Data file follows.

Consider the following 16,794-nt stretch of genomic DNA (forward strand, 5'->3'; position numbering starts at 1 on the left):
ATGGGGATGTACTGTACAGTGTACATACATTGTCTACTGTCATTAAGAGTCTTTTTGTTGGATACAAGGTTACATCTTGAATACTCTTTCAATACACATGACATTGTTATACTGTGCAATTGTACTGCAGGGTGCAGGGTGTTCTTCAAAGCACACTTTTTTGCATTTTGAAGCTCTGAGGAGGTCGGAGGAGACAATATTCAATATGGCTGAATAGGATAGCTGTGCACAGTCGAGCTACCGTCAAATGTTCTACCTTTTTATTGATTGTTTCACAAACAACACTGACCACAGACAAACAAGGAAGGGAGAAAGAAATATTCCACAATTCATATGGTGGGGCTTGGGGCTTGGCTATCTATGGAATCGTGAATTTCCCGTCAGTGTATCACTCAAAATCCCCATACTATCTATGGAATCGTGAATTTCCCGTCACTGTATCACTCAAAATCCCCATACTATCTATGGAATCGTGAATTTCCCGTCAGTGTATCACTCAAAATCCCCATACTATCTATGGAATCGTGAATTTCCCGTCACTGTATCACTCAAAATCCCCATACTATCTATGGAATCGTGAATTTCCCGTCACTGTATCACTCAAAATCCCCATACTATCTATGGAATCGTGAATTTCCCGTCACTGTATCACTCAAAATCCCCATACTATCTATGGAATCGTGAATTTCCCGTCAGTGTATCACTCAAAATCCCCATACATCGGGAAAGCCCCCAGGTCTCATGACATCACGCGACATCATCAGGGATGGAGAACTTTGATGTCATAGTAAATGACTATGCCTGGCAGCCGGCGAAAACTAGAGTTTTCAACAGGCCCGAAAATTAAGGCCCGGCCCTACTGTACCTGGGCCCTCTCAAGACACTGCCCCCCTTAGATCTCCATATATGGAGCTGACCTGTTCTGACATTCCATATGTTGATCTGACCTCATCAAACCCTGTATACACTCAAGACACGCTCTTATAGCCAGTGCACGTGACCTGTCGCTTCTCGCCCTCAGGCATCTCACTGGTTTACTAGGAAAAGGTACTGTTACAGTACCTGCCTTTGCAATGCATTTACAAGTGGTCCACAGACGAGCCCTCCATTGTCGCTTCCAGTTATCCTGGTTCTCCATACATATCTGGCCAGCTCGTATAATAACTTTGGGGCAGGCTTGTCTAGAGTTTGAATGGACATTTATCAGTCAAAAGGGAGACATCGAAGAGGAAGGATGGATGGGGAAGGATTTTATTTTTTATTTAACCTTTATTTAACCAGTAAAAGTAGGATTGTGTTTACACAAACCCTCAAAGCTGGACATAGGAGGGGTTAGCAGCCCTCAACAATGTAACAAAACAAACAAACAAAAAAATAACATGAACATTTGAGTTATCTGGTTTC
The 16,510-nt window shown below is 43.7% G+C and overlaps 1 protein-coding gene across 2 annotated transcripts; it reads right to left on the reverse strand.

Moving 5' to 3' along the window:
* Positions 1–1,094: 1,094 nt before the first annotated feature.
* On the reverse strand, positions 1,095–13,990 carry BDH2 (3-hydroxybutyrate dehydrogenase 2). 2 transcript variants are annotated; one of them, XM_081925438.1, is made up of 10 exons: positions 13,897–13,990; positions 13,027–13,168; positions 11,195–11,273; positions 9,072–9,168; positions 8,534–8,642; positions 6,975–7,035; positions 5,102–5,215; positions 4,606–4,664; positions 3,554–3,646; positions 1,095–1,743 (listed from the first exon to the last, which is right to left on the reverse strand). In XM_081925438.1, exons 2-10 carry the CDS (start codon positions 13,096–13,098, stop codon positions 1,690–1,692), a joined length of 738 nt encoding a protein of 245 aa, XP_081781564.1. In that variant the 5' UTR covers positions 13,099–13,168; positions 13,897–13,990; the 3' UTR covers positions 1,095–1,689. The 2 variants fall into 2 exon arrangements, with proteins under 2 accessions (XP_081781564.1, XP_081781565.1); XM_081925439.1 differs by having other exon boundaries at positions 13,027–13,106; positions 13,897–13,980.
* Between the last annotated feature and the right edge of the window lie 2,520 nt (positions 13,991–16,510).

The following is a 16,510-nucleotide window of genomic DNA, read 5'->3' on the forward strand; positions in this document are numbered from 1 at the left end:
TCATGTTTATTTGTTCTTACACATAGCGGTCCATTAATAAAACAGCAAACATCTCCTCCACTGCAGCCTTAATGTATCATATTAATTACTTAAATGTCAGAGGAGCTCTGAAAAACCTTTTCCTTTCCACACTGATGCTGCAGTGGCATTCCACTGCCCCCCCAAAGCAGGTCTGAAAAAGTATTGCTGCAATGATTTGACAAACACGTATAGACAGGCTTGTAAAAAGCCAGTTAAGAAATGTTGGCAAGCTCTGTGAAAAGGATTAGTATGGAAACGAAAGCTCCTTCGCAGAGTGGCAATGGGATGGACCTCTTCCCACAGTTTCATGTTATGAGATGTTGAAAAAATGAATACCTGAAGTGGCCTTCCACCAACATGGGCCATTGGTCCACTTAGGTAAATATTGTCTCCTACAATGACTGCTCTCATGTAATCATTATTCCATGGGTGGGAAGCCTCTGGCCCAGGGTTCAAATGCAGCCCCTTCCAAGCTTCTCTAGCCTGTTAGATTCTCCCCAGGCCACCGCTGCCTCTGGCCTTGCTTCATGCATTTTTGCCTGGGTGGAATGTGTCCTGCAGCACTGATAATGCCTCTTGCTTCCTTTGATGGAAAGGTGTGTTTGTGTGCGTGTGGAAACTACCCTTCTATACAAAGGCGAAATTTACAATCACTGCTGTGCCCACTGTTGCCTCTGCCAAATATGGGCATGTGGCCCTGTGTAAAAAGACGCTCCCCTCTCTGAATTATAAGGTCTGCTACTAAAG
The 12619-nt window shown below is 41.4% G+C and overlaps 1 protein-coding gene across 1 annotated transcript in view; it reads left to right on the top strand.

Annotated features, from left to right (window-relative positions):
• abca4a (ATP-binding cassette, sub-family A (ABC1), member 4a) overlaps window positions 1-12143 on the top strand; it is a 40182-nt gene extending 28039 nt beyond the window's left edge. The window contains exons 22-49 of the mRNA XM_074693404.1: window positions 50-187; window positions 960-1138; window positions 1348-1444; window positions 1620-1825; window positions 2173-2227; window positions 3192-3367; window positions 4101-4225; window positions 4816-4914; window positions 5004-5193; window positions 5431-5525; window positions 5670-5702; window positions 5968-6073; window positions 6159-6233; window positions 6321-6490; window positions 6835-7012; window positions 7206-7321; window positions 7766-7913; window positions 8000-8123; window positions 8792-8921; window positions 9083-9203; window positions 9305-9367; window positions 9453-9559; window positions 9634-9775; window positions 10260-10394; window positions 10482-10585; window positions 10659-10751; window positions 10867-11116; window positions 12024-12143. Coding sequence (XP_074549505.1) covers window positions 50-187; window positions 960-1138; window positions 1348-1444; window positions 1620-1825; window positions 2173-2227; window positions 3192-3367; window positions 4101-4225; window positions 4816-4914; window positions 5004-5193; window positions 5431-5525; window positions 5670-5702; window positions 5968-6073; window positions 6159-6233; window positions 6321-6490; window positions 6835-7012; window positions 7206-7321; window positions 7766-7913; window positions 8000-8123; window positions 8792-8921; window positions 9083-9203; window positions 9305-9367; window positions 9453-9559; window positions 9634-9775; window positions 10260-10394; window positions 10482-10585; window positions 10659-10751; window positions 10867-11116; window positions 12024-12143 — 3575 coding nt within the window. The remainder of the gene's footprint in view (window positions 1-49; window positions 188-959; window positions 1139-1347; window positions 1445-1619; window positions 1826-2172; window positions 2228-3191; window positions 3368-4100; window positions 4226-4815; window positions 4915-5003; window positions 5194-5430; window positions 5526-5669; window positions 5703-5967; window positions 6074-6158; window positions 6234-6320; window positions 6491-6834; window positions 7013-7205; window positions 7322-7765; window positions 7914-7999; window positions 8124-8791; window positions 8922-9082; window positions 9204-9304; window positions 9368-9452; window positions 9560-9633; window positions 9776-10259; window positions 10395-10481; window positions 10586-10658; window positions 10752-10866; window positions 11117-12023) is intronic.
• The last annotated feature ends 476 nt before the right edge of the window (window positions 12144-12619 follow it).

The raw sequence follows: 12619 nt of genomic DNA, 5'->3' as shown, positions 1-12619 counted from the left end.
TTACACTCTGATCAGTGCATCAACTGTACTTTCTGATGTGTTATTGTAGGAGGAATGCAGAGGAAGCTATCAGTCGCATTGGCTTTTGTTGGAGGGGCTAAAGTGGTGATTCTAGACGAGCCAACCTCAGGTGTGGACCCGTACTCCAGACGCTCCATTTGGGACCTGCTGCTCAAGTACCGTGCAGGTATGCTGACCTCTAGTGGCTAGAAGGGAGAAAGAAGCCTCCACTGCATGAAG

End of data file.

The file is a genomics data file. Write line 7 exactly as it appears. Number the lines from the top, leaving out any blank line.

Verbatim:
* Between the last annotated feature and the right edge of the window lie 2,520 nt (positions 13,991–16,510).